Today FM does the maths on Google-themed ‘You Do the Maps’ promotion

The €200,000 cash giveaway was a collaboration between digital and broadcast media

Today FM presenters Dermot Whelan, Dave Moore, Matt Cooper, Louise Duffy, Neil Delamere and Anton Savage who took part in its Google Street View-themed promotion “You Do the Maps”.

Today FM presenters Dermot Whelan, Dave Moore, Matt Cooper, Louise Duffy, Neil Delamere and Anton Savage who took part in its Google Street View-themed promotion “You Do the Maps”.

 

For Today FM, it was designed to promote listening across its daytime schedule. For Google, it was a way to collaborate with a company that is both a competitor and a client. Now the radio station says it is so pleased with its Google Maps-themed competition You Do the Maps that it plans to repeat it.

The cash giveaway, which ran over 20 weekdays in June, received 200,000 entries, averaging at 10,000 people trying their luck per day.

“It is the biggest competition we have ever done,” says Today FM marketing manager Róisín Reilly, who is now hoping that the boost in audience engagement will have a knock-on effect on the station’s ratings.

With a cash prize of €10,000 each day, “it was never going to be a straightforward text and win” competition, Reilly says.

Instead, Today FM worked closely with Google to devise a game in which Today FM presenters gave out a series of clues over the course of the day, all of which led to a location on Google Maps’ Street View function where they would find a number – for example, one of the clues was a number on a pole on the promenade at Lahinch, Co Clare.

Five numbers from five clues over the course of the day added up to the correct answer, with the answer and the winner revealed on Matt Cooper’s show The Last Word.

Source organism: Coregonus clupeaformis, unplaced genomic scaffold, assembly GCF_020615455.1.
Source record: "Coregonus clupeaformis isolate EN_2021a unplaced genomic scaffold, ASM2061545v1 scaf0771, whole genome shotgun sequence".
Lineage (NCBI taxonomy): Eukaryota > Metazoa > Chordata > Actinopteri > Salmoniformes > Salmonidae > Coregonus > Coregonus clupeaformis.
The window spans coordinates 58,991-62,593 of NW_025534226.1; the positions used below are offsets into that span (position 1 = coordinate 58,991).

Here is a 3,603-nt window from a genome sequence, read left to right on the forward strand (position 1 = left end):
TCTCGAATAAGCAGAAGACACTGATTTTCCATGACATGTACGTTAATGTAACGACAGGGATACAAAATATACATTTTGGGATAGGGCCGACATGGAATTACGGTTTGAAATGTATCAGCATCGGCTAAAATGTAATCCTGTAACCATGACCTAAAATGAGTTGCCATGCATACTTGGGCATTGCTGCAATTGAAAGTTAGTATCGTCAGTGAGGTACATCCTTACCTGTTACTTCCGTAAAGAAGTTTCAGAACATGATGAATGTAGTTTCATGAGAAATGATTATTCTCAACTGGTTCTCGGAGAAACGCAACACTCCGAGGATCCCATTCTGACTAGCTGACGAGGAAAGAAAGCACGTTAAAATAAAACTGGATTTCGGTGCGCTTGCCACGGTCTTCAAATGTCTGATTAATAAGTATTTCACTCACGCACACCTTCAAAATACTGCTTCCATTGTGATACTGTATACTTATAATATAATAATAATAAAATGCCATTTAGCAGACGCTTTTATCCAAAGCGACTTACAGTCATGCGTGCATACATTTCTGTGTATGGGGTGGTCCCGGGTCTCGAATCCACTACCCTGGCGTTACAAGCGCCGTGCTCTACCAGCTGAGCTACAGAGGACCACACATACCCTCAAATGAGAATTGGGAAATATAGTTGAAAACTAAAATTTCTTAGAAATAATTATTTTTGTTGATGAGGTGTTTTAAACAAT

“We did it all across Ireland and there were three of us working on clues the whole time. We road-tested quite a few of them ourselves,” says Reilly.

Then there was the “additional logistical difficulty” of promising to deliver the cheque on the same day, with the result that it had a “helicopter on standby” if the winners were located somewhere that couldn’t otherwise be reached.

Because the only way to get the clues was to listen to Today FM for a full day, entrants were often teams of people who shared the workload and split the cash.

Push-notification warnings that a clue was about to be given on air were added to the Today FM app, with the result that the station had an above- average 7,000 new app downloads during the competition period.

You Do the Maps was advertised on television as well as through a “normal commercial agreement” between Google and Today FM on search ads and YouTube video ads.

“The key to it was that Today FM wasn’t trying to manipulate Maps in any way,” says Google country manager Cera Ward. The tech giant often receives requests from companies for it to place “logos” or “arrows” on the Maps interface.

“Because it’s a free tool, we don’t allow it to be used like that,” says Ward. “It would look very commercial – it would look awful.”

But as Today FM planned to use Street View “as it stands right now”, Google was more than happy to give them guidance. “They weren’t just trying to throw money at us, it was about ‘How do we make this work?’,” says Ward, who describes the competition as an example of “the digital and broadcast media coming together to see how an integrated campaign can work”.

It can take a while for the benefit of promotions such as this to show up in the Joint National Listenership Research (JNLR) ratings - if it does at all - but Reilly says there is anecdotal evidence on social media that the competition prompted players to listen to parts of its daytime schedule for the first time. The question now is, will they hang around?